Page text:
Southwark Cathedral (London)
The Cathedral of St. Saviour and St. Mary Overie is one of the oldest buildings in London, but actually in Southwark, on the South side of London Bridge.
There is little doubt that the cathedral has the least picturesque setting of any English cathedral, but conversely it can be said more than any other to be set in the real world that it seeks to proclaim its Christian message.
There has been a Christian presence on this site since the 9th century, when there was a nunnery here, served by the church of St. Mary Overie.
It was refounded in the 10th century by St. Swithun of Winchester, whose Bishops long had a palace nearby. It became an Augustinian foundation in 1106.
There are some remains of the Norman church, but substantial parts of thre building date from the 15th century.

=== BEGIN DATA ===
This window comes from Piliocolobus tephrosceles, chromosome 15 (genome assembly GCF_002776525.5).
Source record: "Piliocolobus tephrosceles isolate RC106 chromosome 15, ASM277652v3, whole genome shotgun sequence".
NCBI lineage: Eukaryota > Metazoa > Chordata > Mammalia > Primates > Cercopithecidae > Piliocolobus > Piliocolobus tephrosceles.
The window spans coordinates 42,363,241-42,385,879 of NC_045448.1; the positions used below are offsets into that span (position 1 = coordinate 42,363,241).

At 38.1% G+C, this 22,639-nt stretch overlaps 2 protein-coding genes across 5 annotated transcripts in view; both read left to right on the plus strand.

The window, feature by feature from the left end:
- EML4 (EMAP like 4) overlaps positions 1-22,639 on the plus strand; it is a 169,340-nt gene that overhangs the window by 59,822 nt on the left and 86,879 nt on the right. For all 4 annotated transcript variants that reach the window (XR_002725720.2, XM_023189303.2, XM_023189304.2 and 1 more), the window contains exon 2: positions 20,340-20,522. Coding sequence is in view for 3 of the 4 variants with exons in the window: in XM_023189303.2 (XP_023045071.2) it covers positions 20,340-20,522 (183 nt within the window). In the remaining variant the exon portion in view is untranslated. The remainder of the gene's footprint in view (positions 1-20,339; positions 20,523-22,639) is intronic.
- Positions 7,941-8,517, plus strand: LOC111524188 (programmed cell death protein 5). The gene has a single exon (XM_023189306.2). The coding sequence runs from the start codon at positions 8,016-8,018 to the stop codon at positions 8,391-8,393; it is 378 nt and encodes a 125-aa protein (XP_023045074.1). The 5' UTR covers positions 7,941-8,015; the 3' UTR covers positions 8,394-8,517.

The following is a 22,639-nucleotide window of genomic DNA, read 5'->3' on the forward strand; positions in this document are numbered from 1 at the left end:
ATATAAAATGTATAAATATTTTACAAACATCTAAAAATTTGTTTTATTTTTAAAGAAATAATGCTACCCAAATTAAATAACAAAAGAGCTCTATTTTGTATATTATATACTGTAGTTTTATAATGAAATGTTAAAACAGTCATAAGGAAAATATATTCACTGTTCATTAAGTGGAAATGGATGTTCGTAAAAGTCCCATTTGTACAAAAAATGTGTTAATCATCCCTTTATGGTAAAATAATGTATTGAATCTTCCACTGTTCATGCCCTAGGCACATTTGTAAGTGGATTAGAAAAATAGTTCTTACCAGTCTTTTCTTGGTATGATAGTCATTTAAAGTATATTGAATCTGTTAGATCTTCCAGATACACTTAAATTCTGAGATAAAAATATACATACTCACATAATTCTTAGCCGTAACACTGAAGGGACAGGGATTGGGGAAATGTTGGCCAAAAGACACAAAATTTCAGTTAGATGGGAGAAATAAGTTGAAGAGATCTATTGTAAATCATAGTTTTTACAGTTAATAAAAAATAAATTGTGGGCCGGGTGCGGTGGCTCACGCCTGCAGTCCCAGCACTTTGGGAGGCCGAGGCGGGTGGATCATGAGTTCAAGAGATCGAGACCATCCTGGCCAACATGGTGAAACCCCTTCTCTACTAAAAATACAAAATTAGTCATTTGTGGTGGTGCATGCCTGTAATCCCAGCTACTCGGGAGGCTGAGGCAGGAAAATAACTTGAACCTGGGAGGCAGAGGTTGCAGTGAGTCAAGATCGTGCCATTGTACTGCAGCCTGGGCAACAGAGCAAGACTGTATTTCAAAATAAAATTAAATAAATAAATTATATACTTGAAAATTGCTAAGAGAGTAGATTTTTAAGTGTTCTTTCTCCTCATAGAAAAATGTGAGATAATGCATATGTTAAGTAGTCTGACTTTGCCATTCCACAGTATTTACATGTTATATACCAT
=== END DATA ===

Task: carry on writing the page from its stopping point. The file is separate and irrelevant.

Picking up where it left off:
The 13th century retrochoir, containing the Lady Chapel, came close to demolition in 1832, so that a wider approach to London Bridge could be constructed. Dr. Sumner, Bishop of Winchester, refused to sanction this, and he was backed by Parliament.
In Elizabeth I's reign, St. Saviour's was so impoverished that the Lady Chapel was rented out to a baker, and pigs were kept in the choir.
In today's Lady Chapel are windows commemorating Bishop John Hooper of Gloucester and Bishop Robert Ferrer of St. Davids, both of whom were condemned to death here in 1555.
John Gower, a friend of Geoffrey Chaucer, was buried here in 1408, as was the brother of William Shakespeare in 1607, as well as the dramatist John Fletcher.
Also in 1607, John Harvard, the founder of Harvard University, was baptised here.
St. Saviour's became a cathedral in 1904.